$\displaystyle \int 2^t dt$

I know the derivative of $\displaystyle 2^t$ is $\displaystyle 2^tln2$, but I can't figure out the anitderivative

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- Apr 5th 2009, 04:53 PMcammywhiteAntiderivative of 2^t
$\displaystyle \int 2^t dt$

I know the derivative of $\displaystyle 2^t$ is $\displaystyle 2^tln2$, but I can't figure out the anitderivative - Apr 5th 2009, 04:54 PMMush
- Apr 5th 2009, 05:49 PMcammywhite
- Apr 5th 2009, 05:50 PMJhevon
- Apr 5th 2009, 05:58 PMcammywhiteCan I simplify the following function?
what do you mean?

Oh is it $\displaystyle 2^x$ - Apr 5th 2009, 06:05 PMJhevon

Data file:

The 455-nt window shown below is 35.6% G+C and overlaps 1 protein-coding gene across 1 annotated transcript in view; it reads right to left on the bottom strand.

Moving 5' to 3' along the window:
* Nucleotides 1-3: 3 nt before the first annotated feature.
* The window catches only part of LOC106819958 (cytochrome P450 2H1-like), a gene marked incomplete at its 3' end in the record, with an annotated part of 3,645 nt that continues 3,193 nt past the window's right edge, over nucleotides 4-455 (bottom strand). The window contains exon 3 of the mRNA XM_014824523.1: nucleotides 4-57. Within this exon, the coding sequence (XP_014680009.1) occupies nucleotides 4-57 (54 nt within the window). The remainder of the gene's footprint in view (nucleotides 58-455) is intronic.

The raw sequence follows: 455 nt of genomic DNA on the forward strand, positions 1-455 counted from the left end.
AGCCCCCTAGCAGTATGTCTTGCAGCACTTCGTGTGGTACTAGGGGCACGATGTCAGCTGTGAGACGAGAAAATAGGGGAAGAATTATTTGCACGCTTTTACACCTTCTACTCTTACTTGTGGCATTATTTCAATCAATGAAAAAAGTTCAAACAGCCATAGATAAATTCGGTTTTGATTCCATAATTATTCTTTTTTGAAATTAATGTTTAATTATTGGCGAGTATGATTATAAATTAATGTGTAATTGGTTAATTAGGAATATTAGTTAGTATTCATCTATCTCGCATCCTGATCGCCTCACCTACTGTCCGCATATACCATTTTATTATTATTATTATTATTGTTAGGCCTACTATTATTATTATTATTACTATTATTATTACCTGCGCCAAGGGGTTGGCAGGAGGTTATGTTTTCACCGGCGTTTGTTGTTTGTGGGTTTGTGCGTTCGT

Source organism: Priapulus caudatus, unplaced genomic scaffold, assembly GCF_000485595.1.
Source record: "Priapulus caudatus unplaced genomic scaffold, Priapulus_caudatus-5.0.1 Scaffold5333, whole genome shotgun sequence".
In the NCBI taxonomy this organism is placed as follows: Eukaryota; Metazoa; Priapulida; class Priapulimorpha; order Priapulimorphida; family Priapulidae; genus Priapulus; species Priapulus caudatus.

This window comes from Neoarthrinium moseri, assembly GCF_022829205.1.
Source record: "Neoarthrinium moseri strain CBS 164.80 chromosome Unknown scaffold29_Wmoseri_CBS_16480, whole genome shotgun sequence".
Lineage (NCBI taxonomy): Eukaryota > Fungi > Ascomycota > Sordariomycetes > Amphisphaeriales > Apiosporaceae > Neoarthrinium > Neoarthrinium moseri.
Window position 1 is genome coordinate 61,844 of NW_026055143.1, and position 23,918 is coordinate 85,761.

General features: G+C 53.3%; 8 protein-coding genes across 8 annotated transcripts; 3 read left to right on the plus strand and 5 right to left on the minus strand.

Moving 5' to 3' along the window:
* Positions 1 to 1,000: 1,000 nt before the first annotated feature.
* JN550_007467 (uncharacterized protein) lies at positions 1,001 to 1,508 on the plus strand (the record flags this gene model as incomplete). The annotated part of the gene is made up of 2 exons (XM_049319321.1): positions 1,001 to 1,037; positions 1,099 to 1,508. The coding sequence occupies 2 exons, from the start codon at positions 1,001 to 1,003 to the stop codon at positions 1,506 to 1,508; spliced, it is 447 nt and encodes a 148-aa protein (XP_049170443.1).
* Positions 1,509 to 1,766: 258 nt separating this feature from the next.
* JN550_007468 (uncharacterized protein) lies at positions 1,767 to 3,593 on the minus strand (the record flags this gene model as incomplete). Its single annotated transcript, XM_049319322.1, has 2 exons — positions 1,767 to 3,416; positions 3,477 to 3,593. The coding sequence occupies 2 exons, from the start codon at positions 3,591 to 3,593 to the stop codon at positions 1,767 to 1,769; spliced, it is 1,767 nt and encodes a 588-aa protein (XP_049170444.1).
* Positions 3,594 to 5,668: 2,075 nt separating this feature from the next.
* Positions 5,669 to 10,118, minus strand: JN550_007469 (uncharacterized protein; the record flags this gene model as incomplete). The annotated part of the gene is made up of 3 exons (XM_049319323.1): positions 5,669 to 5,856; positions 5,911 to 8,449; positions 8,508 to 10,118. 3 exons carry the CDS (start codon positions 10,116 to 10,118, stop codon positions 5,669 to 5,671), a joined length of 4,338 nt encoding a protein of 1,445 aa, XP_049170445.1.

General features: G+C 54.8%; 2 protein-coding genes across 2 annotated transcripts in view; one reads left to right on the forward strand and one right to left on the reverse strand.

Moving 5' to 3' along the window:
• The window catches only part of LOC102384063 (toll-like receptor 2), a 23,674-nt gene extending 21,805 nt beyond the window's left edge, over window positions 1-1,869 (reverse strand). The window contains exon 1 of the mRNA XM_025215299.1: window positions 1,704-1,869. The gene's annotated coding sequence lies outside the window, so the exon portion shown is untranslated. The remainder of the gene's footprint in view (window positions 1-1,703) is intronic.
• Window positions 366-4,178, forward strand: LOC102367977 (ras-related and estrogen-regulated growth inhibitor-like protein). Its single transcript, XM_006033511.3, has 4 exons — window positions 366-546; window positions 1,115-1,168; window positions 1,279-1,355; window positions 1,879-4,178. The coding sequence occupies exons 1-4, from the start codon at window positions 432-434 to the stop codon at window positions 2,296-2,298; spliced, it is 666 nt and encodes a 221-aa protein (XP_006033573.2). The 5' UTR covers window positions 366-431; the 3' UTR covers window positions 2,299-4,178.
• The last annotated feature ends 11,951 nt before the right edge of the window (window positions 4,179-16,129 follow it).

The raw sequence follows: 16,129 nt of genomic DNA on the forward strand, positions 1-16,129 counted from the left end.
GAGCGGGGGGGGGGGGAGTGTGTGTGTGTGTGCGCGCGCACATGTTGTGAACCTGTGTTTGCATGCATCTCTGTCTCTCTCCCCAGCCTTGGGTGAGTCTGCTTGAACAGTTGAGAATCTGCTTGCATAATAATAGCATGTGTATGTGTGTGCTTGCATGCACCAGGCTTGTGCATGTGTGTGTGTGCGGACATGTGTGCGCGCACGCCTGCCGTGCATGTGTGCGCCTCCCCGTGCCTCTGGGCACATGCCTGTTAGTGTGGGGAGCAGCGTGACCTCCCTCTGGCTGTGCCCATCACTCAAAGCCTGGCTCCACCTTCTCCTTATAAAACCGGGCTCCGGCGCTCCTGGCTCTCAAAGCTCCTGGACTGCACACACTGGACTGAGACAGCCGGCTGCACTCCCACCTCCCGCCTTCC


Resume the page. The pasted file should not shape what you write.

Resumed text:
where is $\displaystyle x$ coming from? it is $\displaystyle 2^t$.

in general, $\displaystyle \int a^x~dx = \frac {a^x}{\ln a} + C$, for $\displaystyle a > 1$ a constant

and we derive this in the same way you did here, by considering $\displaystyle \int e^{x \ln a}~dx$ - Apr 5th 2009, 06:13 PMcammywhite
- Apr 5th 2009, 06:18 PMJhevon
- Apr 5th 2009, 06:31 PMKrizalid
- Apr 5th 2009, 06:32 PMJhevon
- Apr 5th 2009, 08:07 PMReckoner
- Apr 6th 2009, 07:00 PMJhevon